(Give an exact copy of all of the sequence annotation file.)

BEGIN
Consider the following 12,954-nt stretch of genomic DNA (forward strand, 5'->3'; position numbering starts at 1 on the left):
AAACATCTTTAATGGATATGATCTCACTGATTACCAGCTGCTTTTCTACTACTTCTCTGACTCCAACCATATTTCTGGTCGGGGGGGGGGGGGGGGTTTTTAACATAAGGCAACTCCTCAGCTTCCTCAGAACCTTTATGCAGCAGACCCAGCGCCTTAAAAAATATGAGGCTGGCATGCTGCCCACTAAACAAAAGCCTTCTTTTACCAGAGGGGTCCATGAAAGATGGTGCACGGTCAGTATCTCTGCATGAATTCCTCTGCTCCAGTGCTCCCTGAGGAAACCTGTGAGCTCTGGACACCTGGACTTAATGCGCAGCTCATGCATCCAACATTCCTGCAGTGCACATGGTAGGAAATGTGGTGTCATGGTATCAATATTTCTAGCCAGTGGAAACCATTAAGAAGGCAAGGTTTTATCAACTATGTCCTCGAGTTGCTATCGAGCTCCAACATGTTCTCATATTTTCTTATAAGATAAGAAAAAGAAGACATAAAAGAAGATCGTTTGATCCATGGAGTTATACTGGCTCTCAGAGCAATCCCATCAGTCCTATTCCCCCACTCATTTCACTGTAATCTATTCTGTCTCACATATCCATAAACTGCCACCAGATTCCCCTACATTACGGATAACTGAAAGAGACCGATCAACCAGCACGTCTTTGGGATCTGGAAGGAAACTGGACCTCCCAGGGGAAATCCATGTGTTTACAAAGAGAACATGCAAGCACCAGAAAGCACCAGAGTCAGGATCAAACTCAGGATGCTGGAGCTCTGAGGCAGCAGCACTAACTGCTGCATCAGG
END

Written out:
Consider the following 12,954-nt stretch of genomic DNA (forward strand, 5'->3'; position numbering starts at 1 on the left):
AAACATCTTTAATGGATATGATCTCACTGATTACCAGCTGCTTTTCTACTACTTCTCTGACTCCAACCATATTTCTGGTCGGGGGGGGGGGGGGGGTTTTTAACATAAGGCAACTCCTCAGCTTCCTCAGAACCTTTATGCAGCAGACCCAGCGCCTTAAAAAATATGAGGCTGGCATGCTGCCCACTAAACAAAAGCCTTCTTTTACCAGAGGGGTCCATGAAAGATGGTGCACGGTCAGTATCTCTGCATGAATTCCTCTGCTCCAGTGCTCCCTGAGGAAACCTGTGAGCTCTGGACACCTGGACTTAATGCGCAGCTCATGCATCCAACATTCCTGCAGTGCACATGGTAGGAAATGTGGTGTCATGGTATCAATATTTCTAGCCAGTGGAAACCATTAAGAAGGCAAGGTTTTATCAACTATGTCCTCGAGTTGCTATCGAGCTCCAACATGTTCTCATATTTTCTTATAAGATAAGAAAAAGAAGACATAAAAGAAGATCGTTTGATCCATGGAGTTATACTGGCTCTCAGAGCAATCCCATCAGTCCTATTCCCCCACTCATTTCACTGTAATCTATTCTGTCTCACATATCCATAAACTGCCACCAGATTCCCCTACATTACGGATAACTGAAAGAGACCGATCAACCAGCACGTCTTTGGGATCTGGAAGGAAACTGGACCTCCCAGGGGAAATCCATGTGTTTACAAAGAGAACATGCAAGCACCAGAAAGCACCAGAGTCAGGATCAAACTCAGGATGCTGGAGCTCTGAGGCAGCAGCACTAACTGCTGCATCAGG